One of the things of the movie is that it also brings up certain forms of thought. It should not be surprising because Adèle is a student just learning and it’s the student years where one tries to expand their mind. Emma makes mention of Sartre and him creating a intellectual revolution in saying we are ‘condemned to be free.’ Another time we’re in one of Adèle’s science classes seeing a lesson in gravity and one student talks of unavoidable vices and how the Catholic Church tells us that vices should be avoided. There’s also the division of the arts world and the business world that’s also present in the film. Adèle embraces the arts greatly in her own way but wants a career that’s stable especially since the future of the young of France looks uncertain and chooses teaching. Emma on the other hand wants to do what she wants to do and paint what she wants to paint and resists offers to ‘market’ her talent. That pressure of the dilemma of doing what one is born to do vs. doing what pays the rent is a common pressure in the minds of a lot of young people during those years. I remember it was even a pressure for me when I was a college student.

Without a doubt, the biggest thing that got me thinking were the graphic lesbian sex scenes. I know that sex scenes are choreographed but I was still surprised in seeing it’s explicitness. Even though I learned just now that fake genitalia were used, there’s no question that there will be many who will label it ‘pornography.’ In fact the producers refused to edit the film for release in the US and that got it an NC-17 rating.

In all frankness, I did find this a very revealing and intimate look at a lesbian couple but nevertheless I found this film to be too long. I believe if a film is going to be 3 hours long, it should justify its purpose. I really question whether 179 minutes is really necessary for that film because it didn’t appear to justify its length of time. I’m sure the film could’ve done as good a job of telling the story of the relationship if it was even two hours. There are even times when I question if that heavy-duty sexual activity, especially the impulsive activity in the café near the end, really added to the story or was included for shock value. That’s the problem with over-the-top sex scenes in movies: it may be intended for the story but could be taken the wrong way with the public. In fact there were times my ‘inner teenager’ felt like saying: “Owww! Get down!”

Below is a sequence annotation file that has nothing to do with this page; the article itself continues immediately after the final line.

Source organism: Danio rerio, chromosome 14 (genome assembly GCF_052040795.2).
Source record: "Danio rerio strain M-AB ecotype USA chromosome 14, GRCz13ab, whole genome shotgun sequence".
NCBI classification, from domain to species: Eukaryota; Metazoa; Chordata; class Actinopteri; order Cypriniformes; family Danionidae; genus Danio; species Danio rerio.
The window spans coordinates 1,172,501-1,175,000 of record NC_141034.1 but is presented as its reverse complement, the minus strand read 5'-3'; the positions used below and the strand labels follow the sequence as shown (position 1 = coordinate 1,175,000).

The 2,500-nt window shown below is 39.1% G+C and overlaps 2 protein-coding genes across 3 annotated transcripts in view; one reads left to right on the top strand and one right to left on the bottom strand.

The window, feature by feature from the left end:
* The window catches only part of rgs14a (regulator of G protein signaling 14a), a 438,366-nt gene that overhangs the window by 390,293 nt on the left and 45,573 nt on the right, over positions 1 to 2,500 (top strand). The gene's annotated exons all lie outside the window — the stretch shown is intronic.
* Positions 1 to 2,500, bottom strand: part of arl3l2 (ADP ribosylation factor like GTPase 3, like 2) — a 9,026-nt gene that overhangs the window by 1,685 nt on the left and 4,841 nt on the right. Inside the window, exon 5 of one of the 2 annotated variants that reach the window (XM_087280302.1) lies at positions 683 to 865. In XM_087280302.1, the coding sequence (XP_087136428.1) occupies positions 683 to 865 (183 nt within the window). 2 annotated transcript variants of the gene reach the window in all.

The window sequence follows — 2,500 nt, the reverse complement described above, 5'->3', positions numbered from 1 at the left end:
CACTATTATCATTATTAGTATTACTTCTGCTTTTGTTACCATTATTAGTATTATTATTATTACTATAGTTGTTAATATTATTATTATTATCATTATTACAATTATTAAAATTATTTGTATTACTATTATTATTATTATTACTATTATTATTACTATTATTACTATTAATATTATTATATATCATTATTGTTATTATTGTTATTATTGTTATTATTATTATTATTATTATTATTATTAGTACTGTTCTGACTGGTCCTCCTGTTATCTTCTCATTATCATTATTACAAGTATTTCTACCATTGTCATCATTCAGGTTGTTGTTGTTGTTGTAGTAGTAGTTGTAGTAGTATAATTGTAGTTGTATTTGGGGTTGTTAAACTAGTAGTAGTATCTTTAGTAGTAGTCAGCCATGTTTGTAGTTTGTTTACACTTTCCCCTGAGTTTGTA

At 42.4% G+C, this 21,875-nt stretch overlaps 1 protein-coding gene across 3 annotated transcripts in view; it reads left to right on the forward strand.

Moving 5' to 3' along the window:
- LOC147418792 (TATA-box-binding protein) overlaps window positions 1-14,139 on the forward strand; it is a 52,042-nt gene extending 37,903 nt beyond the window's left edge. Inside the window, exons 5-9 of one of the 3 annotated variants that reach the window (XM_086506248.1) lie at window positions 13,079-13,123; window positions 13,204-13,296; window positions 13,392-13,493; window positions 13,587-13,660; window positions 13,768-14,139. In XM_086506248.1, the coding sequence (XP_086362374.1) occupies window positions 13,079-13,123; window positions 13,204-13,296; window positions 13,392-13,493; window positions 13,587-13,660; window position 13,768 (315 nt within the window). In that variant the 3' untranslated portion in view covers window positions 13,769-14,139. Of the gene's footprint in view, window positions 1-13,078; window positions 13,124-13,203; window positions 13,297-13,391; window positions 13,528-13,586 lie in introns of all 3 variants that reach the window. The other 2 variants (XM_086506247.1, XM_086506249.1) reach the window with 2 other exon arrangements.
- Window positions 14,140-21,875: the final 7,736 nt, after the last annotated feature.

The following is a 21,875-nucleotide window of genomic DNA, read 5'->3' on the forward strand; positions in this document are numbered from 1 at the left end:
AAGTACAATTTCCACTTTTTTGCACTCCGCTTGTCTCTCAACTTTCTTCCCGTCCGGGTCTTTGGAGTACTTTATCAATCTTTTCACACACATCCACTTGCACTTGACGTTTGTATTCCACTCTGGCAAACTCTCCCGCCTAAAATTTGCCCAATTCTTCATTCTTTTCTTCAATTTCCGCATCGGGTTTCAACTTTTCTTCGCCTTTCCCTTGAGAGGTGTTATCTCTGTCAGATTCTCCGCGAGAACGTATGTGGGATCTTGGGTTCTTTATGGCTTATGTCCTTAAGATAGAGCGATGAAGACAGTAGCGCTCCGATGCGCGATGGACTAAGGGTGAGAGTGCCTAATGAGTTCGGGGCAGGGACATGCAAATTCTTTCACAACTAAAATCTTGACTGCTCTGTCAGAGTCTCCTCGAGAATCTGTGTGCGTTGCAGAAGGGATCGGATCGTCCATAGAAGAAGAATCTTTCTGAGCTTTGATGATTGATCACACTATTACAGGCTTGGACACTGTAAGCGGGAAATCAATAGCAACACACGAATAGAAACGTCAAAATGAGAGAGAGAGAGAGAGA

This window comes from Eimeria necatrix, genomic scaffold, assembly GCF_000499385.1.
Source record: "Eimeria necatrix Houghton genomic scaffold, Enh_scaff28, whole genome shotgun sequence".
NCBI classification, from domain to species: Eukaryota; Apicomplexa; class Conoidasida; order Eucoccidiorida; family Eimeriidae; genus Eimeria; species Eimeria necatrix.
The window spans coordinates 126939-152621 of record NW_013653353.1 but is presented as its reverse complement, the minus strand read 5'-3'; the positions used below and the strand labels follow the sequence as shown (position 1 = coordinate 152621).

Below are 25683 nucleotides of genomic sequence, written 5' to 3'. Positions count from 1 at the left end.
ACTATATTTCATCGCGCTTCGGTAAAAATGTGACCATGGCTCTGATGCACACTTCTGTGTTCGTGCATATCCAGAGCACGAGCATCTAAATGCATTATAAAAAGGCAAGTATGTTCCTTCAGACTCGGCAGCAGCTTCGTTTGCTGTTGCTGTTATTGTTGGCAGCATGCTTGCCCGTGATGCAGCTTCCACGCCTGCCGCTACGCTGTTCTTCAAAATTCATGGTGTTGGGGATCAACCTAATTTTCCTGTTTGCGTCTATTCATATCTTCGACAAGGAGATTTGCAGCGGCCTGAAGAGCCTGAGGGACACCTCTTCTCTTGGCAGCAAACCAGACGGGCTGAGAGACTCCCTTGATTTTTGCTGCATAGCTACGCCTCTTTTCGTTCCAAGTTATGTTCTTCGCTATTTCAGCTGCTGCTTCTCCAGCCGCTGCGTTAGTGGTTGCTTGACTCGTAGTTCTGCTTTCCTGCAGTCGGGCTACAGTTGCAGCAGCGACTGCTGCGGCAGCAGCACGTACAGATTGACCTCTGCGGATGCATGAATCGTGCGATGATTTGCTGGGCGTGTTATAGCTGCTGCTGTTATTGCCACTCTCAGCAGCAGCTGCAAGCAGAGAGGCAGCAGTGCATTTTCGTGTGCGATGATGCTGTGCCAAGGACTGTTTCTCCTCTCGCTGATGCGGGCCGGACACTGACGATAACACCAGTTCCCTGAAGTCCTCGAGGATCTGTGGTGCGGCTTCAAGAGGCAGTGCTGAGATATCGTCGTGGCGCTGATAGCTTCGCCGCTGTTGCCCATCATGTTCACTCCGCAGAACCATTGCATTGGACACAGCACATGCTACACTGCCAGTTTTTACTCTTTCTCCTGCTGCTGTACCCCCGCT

The best quality was the acting. Adèle Exarchopoulos did a very good job not just of portraying a young lesbian but also of a young teenage girl on the verge of womanhood. Her mix of a character who’s on the verge of adulthood trying to be more responsible but also dealing with her own immaturities, both behavioral and sexual, made Adèle very believable as a young woman. Lea Seydoux did a great job of playing Emma, the older freer one who’s in control. For those who didn’t notice, Lea is the one who won Owen Wilson’s heart in Midnight In Paris. It’s surprising how she’s completely unrecognizable here. She did a very good job of character transformation. Director/writer Abdelatif Kechiche was really daring in his subject matter and his adaptation of the story. I checked his Wikipedia profile and there’s no mention of himself being gay. Nevertheless He did an excellent job of taking the relationship and making it look so relatable.

The question will remain will Blue Is The Warmest Color go well with the movie-going public? Marketing gay-themes movies to the general public is not an easy task especially with the predominantly heterosexual crowd. Yes there have been films of gay characters and gay relationships that have scored well like Philadelphia, The Hours, Brokeback Mountain and Milk, but it’s still a chancy thing that’s still hit-and-miss with no proven consistent results. Even this being a French-language film may cause some difficulties. I even question if a film like this will score well with the LGBT populations in North America. We should also take in mind that living as a gay man or lesbian in Europe is a lot different that living as a gay man or lesbian in North America. Two different continents with two different social attitudes. Something I question.

Blue Is The Warmest Color is a unique film in its portrayal of a lesbian couple. It has a lot of good qualities that make it worth watching for some but not for others. It all boils down to the individual audient and their tastes and tolerances to decide if this is the right film for them or not.